Gilles Duceppe is being accused by Stephen Harper's Conservatives today of trying to churn up division and unrest "to justify his obsession" with tearing apart the country.
At issue are controversial remarks made by the Bloc Leader this weekend, comparing the French resistance fighters of the 1940s to Quebec sovereigntists.
"Gilles Duceppe shows once again that he is always trying to create squabble and division, only to justify his obsession to hold a referendum on sovereignty in Quebec, as soon as possible," according to the internal missive to MPs and supporters early this morning.
"It seems that Gilles Duceppe has forgotten that Canadians, including Quebeckers, bravely fought Nazism during World War II."
Usually the Conservatives go after the Liberals in their internal e-mail memos, which are titled "Alerte-Info-Alert," but the Bloc Leader gave them a golden opportunity with his comments in a weekend speech. The Tories need to gain more traction in Quebec, a province that has 75 seats and makes the difference between a minority and majority government.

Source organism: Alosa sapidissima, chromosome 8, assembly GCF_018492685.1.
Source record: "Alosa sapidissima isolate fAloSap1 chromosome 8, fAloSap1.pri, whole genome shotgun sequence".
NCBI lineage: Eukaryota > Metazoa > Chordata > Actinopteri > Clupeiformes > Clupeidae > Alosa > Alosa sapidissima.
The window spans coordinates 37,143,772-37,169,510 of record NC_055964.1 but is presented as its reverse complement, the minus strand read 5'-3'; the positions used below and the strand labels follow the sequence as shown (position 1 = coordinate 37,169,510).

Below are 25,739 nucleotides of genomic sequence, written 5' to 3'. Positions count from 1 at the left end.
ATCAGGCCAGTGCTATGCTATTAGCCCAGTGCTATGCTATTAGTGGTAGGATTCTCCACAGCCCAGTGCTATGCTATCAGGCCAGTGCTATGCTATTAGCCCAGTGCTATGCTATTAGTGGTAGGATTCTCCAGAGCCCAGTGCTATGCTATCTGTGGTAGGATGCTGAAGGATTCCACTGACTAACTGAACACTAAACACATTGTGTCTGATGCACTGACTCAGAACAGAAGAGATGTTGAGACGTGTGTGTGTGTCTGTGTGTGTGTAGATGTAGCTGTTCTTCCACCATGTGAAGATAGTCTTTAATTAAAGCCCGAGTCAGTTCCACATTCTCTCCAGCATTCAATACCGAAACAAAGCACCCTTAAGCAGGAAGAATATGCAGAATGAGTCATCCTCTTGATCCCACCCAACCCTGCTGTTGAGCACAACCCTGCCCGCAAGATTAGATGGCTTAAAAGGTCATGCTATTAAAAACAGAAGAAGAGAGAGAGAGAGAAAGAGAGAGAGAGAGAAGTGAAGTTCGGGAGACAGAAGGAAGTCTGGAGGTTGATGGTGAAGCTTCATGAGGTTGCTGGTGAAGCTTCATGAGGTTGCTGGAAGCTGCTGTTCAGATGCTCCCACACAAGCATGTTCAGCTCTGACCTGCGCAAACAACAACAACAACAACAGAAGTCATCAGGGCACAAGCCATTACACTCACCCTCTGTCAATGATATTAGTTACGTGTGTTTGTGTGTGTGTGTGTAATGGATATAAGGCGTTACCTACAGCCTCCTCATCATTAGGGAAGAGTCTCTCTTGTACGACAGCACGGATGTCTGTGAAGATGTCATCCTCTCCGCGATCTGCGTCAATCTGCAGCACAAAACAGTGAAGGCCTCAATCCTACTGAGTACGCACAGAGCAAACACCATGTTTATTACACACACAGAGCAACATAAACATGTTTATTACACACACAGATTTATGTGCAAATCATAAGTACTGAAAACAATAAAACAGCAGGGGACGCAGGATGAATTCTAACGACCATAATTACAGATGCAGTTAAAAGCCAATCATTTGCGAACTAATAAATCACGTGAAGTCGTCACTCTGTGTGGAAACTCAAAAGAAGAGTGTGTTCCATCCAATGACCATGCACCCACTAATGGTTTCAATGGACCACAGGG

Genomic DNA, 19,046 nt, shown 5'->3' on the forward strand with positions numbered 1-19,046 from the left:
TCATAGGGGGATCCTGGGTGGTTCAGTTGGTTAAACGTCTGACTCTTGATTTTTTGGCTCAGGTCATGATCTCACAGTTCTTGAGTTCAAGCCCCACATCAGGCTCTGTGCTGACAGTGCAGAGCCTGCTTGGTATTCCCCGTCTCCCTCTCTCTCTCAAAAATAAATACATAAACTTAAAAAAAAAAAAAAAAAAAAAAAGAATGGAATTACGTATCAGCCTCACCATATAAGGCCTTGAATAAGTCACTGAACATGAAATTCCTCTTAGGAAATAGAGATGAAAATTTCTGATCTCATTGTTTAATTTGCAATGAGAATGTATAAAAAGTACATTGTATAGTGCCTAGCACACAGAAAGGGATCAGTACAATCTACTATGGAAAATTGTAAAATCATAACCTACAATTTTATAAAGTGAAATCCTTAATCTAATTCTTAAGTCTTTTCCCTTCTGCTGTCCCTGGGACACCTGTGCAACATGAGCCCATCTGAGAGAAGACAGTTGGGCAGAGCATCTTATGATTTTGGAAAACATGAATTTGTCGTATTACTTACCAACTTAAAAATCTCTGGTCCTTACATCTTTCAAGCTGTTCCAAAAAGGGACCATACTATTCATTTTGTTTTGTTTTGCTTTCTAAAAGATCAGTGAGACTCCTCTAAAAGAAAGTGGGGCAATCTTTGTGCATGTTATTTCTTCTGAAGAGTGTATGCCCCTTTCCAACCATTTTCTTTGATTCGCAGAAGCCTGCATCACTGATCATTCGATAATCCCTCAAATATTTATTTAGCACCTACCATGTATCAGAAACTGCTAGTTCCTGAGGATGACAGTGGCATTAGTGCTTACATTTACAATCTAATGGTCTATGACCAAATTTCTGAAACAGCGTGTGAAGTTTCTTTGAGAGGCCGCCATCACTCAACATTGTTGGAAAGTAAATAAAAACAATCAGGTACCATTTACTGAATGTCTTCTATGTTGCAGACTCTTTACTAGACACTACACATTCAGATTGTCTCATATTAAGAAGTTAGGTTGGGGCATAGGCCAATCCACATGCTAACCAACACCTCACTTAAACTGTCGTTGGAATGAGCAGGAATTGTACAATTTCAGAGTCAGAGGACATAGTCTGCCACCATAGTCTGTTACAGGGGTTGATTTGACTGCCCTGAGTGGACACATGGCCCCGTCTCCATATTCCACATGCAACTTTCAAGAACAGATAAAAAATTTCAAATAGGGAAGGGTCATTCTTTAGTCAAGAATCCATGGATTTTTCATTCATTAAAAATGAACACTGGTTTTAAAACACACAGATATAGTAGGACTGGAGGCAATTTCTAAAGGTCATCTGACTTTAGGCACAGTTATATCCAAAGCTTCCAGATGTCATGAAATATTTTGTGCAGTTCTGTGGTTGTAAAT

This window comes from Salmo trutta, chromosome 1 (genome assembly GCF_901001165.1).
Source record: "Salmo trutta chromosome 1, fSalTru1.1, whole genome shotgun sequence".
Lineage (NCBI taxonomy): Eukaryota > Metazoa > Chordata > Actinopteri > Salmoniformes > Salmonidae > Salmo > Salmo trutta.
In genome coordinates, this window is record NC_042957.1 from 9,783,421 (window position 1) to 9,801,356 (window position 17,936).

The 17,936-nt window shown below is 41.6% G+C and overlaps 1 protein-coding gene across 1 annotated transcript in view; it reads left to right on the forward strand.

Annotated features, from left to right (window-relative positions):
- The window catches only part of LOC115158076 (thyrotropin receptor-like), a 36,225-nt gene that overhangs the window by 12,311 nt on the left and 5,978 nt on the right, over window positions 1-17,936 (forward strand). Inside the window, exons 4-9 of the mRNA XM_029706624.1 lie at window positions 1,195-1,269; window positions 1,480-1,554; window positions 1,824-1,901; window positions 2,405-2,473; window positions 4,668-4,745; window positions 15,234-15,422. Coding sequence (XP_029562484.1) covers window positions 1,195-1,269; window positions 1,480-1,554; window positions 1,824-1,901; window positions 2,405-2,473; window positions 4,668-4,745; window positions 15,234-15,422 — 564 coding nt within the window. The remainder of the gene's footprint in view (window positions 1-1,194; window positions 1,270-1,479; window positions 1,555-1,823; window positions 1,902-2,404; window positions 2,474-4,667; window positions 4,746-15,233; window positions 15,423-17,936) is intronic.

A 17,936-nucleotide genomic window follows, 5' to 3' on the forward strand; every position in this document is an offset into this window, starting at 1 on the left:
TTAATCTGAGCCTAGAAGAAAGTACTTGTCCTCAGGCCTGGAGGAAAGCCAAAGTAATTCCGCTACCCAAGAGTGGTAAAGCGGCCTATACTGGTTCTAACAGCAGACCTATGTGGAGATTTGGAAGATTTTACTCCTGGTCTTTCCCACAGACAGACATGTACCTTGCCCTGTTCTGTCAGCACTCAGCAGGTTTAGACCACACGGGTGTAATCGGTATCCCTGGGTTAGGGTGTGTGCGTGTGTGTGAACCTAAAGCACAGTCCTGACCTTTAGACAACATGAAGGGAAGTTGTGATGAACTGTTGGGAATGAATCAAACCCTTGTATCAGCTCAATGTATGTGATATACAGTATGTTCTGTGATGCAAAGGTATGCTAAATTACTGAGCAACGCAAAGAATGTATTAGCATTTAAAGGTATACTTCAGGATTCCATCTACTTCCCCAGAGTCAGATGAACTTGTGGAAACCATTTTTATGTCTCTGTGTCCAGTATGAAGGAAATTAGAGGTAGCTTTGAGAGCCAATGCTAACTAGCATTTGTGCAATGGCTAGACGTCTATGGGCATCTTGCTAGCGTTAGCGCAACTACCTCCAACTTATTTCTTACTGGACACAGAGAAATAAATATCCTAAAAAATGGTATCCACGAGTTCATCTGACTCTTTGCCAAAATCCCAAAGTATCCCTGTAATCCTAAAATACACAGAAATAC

"Duceppe: 20 years later - Still frustrated" is the headline of today's memo. (In August, Mr. Duceppe will celebrate the 20th anniversary of his first electoral victory.)
Seizing on former premier Lucien Bouchard's remarks last month that sovereignty was an impossible dream and not the answer to Quebec's problems, the Tory missive says Quebeckers don't want another referendum.
Rather, the Tories say they want "their government to protect their jobs and a return to balanced budgets without taking money out of their pockets. We are focused on this, in the interest of all Quebeckers."
But that isn't Mr. Duceppe's dream, according to the Tories. "We all know that the leader of the Bloc Quebecois only wants to make things worse to further his own ends," the memo says.
Given all this, Question Period should be very lively this afternoon.